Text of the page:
What exactly are tax deductions?
A tax deduction is a claim made to lower your taxable income as a result of certain investments and costs undertaken by a taxpayer. As a result, an income tax deduction lowers your overall tax payment. It is a type of tax break that allows you to save money on your taxes. The amount of tax you can save, however, is determined by the sort of tax advantage you claim.
The Advantages of Tax Deductions
There are several advantages to a tax deduction, which include:
- Tax deductions allow you to minimise your taxable income and save money. When you claim an income tax deduction, the amount of your income that is liable to tax is reduced.
- A lower-taxed income allows you to save and invest in other areas.
- Tax deduction decreases income due to the higher tax bands initially. As a result, you can claim a tax deduction for tuition, medical expenditures, and charitable contributions.
- Income Tax Returns are required, and you cannot avoid paying tax entirely. However, with careful preparation, you may lower your taxable income.
In India, there are several types of tax deductions that an Individual can avail of.
Increase your deductions to minimise your taxable income. There are several investment alternatives and types of expenditure that might help you reduce your taxable income. The Indian Income Tax Act contains several provisions for this. A variety of tax-deductible alternatives are discussed below.
- Public Provident Fund (PPF)
Contributing to your PPF account qualifies you for a tax deduction under Section 80C of the Indian Income Tax Act of 1961.
- Premiums for Life Insurance
Section 80C of the Indian Income Tax Act, 1961 allows you to claim an income tax deduction for paying premiums on life insurance plans for yourself, your spouse, and your children. The amount received at insurance maturity is tax-free.
- Certificate of National Savings (NSC)
The money invested in NSC is tax-deductible under Section 80C of the Indian Income Tax Act of 1961. National Saving Certificates are one of the most secure investment options in India. However, the interest collected on NSC is taxed. Because an NSC is a cumulative plan, interest is reinvested and taxed.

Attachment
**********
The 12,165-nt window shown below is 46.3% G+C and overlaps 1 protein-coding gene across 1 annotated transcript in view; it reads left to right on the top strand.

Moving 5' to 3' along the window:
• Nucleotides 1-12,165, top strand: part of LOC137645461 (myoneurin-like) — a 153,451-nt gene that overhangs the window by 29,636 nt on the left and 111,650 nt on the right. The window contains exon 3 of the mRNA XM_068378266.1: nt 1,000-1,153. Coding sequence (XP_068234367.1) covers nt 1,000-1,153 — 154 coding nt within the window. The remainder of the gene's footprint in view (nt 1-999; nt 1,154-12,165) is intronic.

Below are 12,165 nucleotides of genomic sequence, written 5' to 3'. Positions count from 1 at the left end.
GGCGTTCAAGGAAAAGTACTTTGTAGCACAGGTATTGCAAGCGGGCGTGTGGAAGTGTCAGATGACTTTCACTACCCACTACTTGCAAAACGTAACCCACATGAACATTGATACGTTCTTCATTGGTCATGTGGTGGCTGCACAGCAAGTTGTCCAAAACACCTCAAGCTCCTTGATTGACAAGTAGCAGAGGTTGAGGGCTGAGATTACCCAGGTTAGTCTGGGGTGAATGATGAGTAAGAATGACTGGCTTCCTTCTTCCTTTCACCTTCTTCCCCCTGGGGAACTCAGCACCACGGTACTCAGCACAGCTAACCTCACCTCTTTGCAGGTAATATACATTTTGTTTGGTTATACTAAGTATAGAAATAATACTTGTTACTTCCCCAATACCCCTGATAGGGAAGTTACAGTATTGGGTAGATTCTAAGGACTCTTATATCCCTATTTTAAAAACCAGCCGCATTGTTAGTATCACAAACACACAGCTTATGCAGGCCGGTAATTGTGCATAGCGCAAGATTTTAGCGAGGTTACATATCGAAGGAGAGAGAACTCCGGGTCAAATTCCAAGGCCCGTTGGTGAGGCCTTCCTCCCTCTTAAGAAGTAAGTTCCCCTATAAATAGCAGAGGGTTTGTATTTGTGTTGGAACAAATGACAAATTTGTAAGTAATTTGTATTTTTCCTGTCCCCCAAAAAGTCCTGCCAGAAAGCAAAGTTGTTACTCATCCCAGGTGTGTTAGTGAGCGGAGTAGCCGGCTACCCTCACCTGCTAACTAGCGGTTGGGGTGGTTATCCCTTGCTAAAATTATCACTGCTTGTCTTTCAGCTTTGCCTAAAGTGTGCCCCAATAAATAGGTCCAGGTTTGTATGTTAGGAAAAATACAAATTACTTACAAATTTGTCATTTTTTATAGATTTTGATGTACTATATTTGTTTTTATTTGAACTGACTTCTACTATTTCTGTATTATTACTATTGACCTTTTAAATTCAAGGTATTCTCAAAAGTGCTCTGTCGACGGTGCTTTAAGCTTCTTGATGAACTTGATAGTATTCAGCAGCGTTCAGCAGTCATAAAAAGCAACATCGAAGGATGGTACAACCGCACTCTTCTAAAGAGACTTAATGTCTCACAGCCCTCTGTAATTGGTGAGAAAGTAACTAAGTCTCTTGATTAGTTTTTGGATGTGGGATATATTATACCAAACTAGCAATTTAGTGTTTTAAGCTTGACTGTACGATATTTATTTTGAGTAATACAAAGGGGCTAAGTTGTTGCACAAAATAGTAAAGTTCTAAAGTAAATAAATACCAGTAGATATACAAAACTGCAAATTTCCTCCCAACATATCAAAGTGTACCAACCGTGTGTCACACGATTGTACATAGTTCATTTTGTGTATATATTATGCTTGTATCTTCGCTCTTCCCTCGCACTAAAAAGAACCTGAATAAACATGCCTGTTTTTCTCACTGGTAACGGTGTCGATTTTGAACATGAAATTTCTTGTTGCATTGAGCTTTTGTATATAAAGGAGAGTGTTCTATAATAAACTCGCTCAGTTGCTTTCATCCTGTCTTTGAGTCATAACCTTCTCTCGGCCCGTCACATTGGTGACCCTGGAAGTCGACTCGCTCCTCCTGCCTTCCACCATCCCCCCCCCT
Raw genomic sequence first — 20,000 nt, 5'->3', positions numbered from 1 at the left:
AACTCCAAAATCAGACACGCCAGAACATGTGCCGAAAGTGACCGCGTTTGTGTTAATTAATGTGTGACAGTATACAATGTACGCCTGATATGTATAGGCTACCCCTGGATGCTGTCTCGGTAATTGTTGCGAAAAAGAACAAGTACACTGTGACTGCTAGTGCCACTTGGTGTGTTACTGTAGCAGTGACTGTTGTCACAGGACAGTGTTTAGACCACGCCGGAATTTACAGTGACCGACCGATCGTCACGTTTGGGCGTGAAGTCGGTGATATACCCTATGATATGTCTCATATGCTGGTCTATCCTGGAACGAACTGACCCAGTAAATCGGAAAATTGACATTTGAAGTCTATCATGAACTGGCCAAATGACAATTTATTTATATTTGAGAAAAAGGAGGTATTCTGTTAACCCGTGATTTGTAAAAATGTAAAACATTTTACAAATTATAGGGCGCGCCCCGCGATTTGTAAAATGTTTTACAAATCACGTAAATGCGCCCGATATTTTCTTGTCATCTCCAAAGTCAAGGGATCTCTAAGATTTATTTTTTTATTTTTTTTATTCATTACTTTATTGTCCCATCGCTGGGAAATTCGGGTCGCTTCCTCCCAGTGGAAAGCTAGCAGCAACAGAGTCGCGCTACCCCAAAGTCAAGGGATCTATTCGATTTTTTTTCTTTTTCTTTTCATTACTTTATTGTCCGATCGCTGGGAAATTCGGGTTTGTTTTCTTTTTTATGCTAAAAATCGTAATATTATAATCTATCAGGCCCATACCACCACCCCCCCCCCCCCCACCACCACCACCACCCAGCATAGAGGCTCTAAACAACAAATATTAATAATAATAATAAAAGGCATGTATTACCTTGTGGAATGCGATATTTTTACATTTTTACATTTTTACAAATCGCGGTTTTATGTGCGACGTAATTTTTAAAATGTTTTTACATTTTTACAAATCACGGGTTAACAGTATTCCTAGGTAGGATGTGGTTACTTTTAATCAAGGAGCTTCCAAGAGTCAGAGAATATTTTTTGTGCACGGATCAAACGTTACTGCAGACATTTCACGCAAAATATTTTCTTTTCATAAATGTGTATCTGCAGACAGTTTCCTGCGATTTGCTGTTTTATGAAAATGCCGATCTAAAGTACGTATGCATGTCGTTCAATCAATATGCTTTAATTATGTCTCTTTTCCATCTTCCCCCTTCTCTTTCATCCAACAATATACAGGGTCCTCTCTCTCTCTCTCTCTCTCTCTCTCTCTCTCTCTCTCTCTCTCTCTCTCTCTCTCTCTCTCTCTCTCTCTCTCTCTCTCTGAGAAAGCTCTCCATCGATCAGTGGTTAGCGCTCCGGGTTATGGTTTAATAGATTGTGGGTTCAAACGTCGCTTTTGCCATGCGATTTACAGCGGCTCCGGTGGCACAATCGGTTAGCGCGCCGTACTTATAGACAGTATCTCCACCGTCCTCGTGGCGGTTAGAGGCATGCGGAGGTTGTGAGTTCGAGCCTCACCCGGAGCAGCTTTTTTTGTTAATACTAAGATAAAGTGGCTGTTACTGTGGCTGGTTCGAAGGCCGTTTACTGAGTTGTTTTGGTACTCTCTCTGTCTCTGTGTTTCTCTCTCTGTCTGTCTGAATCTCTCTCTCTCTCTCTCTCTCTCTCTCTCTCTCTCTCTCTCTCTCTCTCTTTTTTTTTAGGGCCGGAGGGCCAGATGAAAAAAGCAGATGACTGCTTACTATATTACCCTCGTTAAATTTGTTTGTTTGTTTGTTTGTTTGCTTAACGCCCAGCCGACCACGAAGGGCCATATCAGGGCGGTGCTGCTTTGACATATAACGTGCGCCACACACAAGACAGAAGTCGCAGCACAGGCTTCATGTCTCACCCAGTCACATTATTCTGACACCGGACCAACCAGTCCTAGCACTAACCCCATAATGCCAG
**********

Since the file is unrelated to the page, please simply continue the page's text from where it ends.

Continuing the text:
- Fixed Deposits at Banks (FDs)
Under Section 80C of the Indian Income Tax Act, 1961, you can claim a tax deduction for investing in fixed deposits for a period of five years. Many Indian banks provide tax-free fixed deposits. However, the interest earned on FDs is taxed.
- Senior Citizen Savings Plan (SCSS)
Senior citizens can earn a tax break by investing in a bank’s Senior Citizen Savings Scheme. Section 80C of the same statute allows for tax deductions for certain plans. The interest generated by these programmes is completely taxed.
- Postal Service Time Deposit (POTD)
If you invest in a five-year POTD, you can claim a tax deduction under Section 80C. The interest, on the other hand, is completely taxed.
- Unit-linked Insurance Contracts (ULIP)
If you invest in ULIPs for yourself, your spouse, and your children, you can claim tax breaks under Section 80C.
- Home Loan EMIs
Section 80C of the same statute allows for income tax deductions on equated monthly instalments paid to repay the principal amount of your house loan.
- ELSS & Mutual Funds
Investing in mutual funds and equity-linked savings schemes entitles you to tax breaks under Section 80C of the Indian Income Tax Act of 1961.
- Stamp Duty and Registration Fees for a House
Under Section 80C of the Indian Income Tax Act of 1961, stamp duty and registration fees paid for transferring property are deductible from income tax.